St. David’s Day fell on a Saturday this year. This proved too tempting for Green Man Festival to resist. As regular attendees will know, even as their yearly summer festival has grown from a day-long jolly for a few hundred people to a four-day event for 15,000, they’ve never lost touch with preserving the culture of its location. Hwyl is a celebration of alternative Welsh culture in the heart of London, and it’s as effortlessly brilliant as anything Green Man puts together.

Today succeeds in delivering Green Man magic in miniature, concentrating everything great about the main festival into the space of a single day – albeit with an even stronger focus on Welsh culture than usual. With acts like The Gentle Good and 9 Bach, we’re offered a gorgeous dosage of native tongue, with their newest material proving that Welsh language music is currently as vital as anything from across the contemporary folk scene.

Elsewhere we see a typically brilliant blend of old festival favourites and admirably bold programming. The Pictish Trail (pictured above) are possibly the only act to have played the main festival ten years straight, and tonight’s roaring set validates their regular invitation. And at the top of the bill was an inspired move: the BBC Radiophonic Workshop, taking us through a surprisingly progressive retrospective of the last half century. It’s the slightly off-pulse sort of booking which Green Man is so good at – shaping their events as actual experiences, rather than how they read on a poster to shift tickets.

Of course, the things which elevate the event from good to gushingly amazing are the continued attention to detail, and the wonderful people which Green Man gathers together. Little things like sound installations in the toilets (a patchwork of field recordings from the main festival site), roaming circus performers, craft workshops to make lovespoons, and free Welsh Cakes on arrival all make up the rich, colourful, welcoming atmosphere of a Green Man event.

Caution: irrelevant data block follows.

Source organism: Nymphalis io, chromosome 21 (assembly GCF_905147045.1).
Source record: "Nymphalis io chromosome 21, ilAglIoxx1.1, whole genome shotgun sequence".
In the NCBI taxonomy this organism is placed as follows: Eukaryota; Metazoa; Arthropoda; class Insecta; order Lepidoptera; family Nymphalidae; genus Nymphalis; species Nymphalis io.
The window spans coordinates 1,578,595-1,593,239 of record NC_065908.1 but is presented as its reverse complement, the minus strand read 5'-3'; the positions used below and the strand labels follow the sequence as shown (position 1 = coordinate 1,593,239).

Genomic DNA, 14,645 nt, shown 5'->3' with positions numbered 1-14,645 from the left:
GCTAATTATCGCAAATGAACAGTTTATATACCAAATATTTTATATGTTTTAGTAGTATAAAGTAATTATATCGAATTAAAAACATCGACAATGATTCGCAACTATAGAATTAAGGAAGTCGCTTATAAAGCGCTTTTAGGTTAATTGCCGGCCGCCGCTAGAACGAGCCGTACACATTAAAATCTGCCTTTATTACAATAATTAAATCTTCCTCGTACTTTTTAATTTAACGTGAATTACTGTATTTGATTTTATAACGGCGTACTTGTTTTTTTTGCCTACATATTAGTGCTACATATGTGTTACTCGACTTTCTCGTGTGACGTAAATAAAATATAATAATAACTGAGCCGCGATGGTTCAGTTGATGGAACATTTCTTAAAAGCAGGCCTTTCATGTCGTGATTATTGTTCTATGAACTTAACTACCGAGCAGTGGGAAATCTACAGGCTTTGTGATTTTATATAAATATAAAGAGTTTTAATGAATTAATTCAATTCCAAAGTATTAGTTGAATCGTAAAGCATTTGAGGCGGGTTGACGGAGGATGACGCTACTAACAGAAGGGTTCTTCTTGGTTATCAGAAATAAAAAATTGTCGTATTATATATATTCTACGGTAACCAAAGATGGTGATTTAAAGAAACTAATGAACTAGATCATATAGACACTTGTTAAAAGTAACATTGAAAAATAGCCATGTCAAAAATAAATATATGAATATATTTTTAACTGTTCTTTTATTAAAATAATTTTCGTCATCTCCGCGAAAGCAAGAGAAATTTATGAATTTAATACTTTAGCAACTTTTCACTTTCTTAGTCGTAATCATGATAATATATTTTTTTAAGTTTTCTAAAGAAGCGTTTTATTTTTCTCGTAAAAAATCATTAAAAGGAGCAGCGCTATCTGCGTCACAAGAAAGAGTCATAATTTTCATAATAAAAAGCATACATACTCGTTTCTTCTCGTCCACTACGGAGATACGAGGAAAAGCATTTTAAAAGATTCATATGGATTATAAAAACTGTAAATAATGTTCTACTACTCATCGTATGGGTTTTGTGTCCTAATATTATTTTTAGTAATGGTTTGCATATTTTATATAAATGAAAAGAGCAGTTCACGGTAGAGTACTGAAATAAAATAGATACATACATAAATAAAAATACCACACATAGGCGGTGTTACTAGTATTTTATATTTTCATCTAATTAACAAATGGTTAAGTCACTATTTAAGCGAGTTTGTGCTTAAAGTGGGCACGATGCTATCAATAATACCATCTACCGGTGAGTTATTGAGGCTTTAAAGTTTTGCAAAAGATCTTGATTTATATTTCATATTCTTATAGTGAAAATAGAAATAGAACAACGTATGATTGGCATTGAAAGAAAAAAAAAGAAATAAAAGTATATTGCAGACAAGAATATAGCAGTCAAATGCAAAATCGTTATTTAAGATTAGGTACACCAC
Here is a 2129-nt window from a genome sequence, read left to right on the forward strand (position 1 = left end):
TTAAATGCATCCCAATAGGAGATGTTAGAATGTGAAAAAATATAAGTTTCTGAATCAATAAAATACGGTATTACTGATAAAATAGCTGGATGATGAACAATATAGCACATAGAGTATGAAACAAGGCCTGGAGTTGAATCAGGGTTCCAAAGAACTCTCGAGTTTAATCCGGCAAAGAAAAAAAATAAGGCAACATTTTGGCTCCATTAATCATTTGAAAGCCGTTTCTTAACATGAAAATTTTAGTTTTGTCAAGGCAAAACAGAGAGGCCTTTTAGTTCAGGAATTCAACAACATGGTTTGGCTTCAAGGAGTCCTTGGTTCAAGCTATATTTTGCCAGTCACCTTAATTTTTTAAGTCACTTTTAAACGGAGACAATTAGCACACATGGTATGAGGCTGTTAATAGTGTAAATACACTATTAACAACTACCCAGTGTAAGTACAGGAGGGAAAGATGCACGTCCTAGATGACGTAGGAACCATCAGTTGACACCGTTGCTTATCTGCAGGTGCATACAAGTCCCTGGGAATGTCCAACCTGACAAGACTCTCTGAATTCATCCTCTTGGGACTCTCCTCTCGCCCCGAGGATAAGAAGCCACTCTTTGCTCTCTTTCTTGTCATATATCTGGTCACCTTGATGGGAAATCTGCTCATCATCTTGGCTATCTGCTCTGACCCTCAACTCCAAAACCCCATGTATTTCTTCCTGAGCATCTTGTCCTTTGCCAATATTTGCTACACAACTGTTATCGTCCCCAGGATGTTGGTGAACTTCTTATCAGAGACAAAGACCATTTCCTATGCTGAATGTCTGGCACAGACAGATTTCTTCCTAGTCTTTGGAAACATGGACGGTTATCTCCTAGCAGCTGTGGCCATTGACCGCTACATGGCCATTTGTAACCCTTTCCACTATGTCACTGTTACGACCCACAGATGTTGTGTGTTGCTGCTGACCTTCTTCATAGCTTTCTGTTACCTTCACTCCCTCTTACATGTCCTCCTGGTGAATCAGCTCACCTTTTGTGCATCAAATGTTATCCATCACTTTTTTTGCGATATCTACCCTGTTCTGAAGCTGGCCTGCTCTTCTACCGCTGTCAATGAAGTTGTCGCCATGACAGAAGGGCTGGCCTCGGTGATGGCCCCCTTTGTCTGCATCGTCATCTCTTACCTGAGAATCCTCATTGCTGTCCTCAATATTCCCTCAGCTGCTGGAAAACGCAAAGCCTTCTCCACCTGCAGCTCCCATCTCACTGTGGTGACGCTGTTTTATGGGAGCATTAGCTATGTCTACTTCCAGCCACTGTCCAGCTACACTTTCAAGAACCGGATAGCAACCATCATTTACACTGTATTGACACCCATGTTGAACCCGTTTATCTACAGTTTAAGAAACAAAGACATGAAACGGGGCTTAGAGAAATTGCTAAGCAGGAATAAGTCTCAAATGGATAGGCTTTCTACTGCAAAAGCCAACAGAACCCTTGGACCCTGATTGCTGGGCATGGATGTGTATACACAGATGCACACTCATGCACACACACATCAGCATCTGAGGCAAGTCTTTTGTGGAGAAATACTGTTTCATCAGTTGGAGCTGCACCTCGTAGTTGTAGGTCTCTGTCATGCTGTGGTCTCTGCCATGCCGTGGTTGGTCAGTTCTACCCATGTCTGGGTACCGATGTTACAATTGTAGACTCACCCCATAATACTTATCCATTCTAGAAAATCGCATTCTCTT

And as with the main festival, the incredible mixture of ten-pints of cider recklessness, and complete family friendliness is unparalleled. During The Valleyers’ brilliant set – injecting the first jolt of rhythm to the day – the under-fives get absolutely fabulous, paving the way for the adults to move their feet much earlier in the day than Cecil House is probably used to seeing. All of these good things come into complete alignment during the Twmpath (the Welsh word for a ceilidh), which I maintain might just about be the best disorganised organised fun a hall full of people could call for.

The whole thing is a shot of unbridled joy, brimming with relaxation and stimulation in a way which only Green Man seems able to blend. Hwyl was another success in a history of brave risks – whether that’s the summer boat parties, hosting city-wide treasure hunts, or refusing to compromise the size and nature of their main festival weekend. Nonetheless, today’s event was an especially bold love letter to Wales, hosted in the heart of London. But Green Man knows it has a deservedly committed audience, and it knows how to put on a properly good party. And just like everything that Green Man touches, that’s exactly what Hwyl was.